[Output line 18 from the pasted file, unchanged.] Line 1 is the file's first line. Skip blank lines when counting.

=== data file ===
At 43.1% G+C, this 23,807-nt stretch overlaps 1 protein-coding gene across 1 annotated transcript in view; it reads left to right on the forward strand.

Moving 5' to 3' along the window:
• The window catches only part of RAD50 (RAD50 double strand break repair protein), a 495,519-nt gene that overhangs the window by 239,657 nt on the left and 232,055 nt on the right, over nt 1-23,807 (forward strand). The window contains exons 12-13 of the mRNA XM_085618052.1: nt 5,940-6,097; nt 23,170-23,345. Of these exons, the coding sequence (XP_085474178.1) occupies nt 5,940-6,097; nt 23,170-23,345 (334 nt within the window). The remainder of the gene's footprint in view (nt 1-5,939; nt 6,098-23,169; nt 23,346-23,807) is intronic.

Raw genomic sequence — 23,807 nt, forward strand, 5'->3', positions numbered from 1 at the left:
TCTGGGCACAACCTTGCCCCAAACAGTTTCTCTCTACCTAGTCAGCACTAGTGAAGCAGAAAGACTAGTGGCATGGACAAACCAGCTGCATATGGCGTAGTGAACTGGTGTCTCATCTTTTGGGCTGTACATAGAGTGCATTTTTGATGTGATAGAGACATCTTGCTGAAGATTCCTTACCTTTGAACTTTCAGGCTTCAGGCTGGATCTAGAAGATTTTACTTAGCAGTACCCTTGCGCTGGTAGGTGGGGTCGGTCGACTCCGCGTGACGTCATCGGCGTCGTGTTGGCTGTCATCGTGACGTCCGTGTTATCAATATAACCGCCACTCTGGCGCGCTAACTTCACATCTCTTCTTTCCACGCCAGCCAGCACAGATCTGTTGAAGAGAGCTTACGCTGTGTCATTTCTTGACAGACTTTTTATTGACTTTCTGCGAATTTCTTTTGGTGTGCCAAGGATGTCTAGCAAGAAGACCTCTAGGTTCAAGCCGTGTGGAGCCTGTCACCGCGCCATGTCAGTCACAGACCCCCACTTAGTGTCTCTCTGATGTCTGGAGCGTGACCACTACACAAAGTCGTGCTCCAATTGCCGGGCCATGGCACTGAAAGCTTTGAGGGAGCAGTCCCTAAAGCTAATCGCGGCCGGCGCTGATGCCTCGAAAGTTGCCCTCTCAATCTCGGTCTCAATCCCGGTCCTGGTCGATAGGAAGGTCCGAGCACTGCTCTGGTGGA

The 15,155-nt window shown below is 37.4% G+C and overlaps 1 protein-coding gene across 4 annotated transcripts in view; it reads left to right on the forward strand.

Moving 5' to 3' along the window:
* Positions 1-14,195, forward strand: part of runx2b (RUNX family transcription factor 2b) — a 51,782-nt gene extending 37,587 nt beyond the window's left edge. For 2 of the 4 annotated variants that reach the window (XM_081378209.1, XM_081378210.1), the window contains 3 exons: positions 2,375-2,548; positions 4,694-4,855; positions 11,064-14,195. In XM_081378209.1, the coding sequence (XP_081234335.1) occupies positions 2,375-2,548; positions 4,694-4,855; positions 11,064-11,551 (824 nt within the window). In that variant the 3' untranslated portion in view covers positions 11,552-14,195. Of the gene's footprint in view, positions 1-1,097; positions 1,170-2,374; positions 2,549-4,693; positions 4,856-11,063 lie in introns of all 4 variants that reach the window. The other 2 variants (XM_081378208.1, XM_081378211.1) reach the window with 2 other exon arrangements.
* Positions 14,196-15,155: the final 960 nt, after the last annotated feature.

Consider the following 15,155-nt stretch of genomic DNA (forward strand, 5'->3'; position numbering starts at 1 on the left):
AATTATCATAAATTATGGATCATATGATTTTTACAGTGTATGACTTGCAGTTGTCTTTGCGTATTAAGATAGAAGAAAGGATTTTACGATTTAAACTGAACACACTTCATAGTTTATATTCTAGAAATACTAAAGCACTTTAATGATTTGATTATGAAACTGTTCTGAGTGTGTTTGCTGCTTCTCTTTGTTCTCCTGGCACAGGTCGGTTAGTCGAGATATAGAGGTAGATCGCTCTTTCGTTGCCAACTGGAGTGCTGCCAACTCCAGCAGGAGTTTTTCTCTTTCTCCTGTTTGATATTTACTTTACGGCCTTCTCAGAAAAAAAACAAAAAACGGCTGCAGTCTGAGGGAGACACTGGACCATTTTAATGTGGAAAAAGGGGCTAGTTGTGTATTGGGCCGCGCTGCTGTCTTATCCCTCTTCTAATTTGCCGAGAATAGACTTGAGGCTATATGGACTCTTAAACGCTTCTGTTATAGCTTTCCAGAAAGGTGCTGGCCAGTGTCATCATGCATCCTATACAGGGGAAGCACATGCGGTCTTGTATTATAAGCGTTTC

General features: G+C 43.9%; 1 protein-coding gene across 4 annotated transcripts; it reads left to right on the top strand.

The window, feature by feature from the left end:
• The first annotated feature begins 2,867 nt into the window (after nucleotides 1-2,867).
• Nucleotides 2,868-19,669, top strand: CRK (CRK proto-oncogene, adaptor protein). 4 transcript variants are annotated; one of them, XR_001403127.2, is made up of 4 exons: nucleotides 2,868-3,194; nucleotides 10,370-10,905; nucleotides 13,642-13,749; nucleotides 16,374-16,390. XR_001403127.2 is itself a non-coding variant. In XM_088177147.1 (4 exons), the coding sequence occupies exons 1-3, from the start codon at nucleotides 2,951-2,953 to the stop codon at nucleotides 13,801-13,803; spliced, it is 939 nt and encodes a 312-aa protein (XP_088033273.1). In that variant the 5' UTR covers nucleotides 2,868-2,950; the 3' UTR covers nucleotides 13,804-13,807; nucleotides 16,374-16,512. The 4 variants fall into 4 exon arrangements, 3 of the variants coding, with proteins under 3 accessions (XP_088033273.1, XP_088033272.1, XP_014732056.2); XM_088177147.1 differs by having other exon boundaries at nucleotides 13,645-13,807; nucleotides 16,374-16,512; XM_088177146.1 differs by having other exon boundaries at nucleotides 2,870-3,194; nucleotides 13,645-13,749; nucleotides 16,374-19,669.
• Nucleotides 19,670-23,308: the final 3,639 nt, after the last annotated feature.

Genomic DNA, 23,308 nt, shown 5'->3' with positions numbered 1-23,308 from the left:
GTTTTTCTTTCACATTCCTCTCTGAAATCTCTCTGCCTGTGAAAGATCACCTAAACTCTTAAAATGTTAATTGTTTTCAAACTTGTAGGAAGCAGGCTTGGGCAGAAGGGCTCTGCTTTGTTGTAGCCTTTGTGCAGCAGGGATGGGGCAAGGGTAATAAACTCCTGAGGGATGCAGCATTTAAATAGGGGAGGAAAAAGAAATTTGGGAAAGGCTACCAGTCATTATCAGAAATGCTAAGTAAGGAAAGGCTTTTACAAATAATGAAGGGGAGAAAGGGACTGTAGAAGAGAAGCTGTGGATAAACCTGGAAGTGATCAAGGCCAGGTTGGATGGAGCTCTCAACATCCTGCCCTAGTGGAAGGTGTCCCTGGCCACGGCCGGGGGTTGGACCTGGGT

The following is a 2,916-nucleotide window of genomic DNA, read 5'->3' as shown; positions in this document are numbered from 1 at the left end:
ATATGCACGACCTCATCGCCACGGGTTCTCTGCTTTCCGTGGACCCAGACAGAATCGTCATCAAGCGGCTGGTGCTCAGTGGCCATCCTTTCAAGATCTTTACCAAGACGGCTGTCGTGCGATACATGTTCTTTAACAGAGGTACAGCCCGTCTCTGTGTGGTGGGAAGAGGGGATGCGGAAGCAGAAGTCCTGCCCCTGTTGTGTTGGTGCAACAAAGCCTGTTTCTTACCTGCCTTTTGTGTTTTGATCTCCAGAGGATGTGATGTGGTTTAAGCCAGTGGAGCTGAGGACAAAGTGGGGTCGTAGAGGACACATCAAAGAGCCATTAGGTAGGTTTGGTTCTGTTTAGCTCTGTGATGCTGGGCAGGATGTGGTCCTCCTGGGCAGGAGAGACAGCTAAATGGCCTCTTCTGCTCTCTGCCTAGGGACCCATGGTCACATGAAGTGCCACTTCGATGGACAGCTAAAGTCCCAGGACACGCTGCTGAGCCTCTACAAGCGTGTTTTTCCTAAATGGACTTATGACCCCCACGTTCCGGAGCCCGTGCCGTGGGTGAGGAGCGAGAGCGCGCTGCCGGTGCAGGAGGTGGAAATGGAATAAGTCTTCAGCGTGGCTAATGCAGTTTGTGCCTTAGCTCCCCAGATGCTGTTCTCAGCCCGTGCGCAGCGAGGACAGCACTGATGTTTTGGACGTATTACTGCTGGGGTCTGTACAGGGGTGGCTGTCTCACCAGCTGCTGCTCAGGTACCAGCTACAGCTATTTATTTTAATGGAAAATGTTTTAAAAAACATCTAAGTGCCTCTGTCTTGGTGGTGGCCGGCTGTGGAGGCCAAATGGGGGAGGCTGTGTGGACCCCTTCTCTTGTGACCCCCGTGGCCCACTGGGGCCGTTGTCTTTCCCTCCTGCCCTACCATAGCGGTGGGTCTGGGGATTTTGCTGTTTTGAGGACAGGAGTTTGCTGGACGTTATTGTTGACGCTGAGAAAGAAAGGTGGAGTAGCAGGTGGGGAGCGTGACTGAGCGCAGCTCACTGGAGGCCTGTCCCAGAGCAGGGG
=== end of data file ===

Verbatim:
GTTTTTCTTTCACATTCCTCTCTGAAATCTCTCTGCCTGTGAAAGATCACCTAAACTCTTAAAATGTTAATTGTTTTCAAACTTGTAGGAAGCAGGCTTGGGCAGAAGGGCTCTGCTTTGTTGTAGCCTTTGTGCAGCAGGGATGGGGCAAGGGTAATAAACTCCTGAGGGATGCAGCATTTAAATAGGGGAGGAAAAAGAAATTTGGGAAAGGCTACCAGTCATTATCAGAAATGCTAAGTAAGGAAAGGCTTTTACAAATAATGAAGGGGAGAAAGGGACTGTAGAAGAGAAGCTGTGGATAAACCTGGAAGTGATCAAGGCCAGGTTGGATGGAGCTCTCAACATCCTGCCCTAGTGGAAGGTGTCCCTGGCCACGGCCGGGGGTTGGACCTGGGT